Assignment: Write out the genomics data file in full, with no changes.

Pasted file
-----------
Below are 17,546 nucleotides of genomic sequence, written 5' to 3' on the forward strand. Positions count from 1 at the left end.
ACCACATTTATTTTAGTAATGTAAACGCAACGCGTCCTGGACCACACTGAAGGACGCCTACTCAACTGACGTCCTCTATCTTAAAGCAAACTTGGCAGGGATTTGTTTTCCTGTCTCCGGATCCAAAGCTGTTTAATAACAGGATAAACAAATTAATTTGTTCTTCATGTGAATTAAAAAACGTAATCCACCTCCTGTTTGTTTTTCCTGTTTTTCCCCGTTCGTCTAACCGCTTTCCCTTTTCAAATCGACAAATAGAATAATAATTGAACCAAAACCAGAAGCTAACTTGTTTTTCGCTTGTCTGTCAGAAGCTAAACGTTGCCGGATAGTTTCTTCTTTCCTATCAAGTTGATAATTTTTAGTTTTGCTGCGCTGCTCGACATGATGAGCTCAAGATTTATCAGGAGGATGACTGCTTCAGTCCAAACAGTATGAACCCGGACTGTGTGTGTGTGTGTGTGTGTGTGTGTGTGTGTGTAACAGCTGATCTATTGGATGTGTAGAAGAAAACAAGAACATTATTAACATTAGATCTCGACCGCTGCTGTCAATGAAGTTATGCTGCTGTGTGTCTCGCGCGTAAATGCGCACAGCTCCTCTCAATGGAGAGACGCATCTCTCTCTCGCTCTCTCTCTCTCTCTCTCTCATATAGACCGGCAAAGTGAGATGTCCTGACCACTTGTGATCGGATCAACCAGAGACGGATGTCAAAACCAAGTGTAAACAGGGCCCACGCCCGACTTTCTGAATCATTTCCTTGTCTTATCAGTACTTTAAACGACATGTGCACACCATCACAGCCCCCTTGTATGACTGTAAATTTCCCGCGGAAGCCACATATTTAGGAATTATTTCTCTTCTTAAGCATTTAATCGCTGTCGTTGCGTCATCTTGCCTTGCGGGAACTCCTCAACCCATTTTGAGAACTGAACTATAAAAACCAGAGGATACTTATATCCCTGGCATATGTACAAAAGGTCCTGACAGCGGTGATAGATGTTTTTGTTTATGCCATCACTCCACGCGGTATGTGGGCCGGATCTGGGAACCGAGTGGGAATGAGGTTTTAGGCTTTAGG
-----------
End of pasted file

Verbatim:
Below are 17,546 nucleotides of genomic sequence, written 5' to 3' on the forward strand. Positions count from 1 at the left end.
ACCACATTTATTTTAGTAATGTAAACGCAACGCGTCCTGGACCACACTGAAGGACGCCTACTCAACTGACGTCCTCTATCTTAAAGCAAACTTGGCAGGGATTTGTTTTCCTGTCTCCGGATCCAAAGCTGTTTAATAACAGGATAAACAAATTAATTTGTTCTTCATGTGAATTAAAAAACGTAATCCACCTCCTGTTTGTTTTTCCTGTTTTTCCCCGTTCGTCTAACCGCTTTCCCTTTTCAAATCGACAAATAGAATAATAATTGAACCAAAACCAGAAGCTAACTTGTTTTTCGCTTGTCTGTCAGAAGCTAAACGTTGCCGGATAGTTTCTTCTTTCCTATCAAGTTGATAATTTTTAGTTTTGCTGCGCTGCTCGACATGATGAGCTCAAGATTTATCAGGAGGATGACTGCTTCAGTCCAAACAGTATGAACCCGGACTGTGTGTGTGTGTGTGTGTGTGTGTGTGTGTGTGTAACAGCTGATCTATTGGATGTGTAGAAGAAAACAAGAACATTATTAACATTAGATCTCGACCGCTGCTGTCAATGAAGTTATGCTGCTGTGTGTCTCGCGCGTAAATGCGCACAGCTCCTCTCAATGGAGAGACGCATCTCTCTCTCGCTCTCTCTCTCTCTCTCTCTCATATAGACCGGCAAAGTGAGATGTCCTGACCACTTGTGATCGGATCAACCAGAGACGGATGTCAAAACCAAGTGTAAACAGGGCCCACGCCCGACTTTCTGAATCATTTCCTTGTCTTATCAGTACTTTAAACGACATGTGCACACCATCACAGCCCCCTTGTATGACTGTAAATTTCCCGCGGAAGCCACATATTTAGGAATTATTTCTCTTCTTAAGCATTTAATCGCTGTCGTTGCGTCATCTTGCCTTGCGGGAACTCCTCAACCCATTTTGAGAACTGAACTATAAAAACCAGAGGATACTTATATCCCTGGCATATGTACAAAAGGTCCTGACAGCGGTGATAGATGTTTTTGTTTATGCCATCACTCCACGCGGTATGTGGGCCGGATCTGGGAACCGAGTGGGAATGAGGTTTTAGGCTTTAGG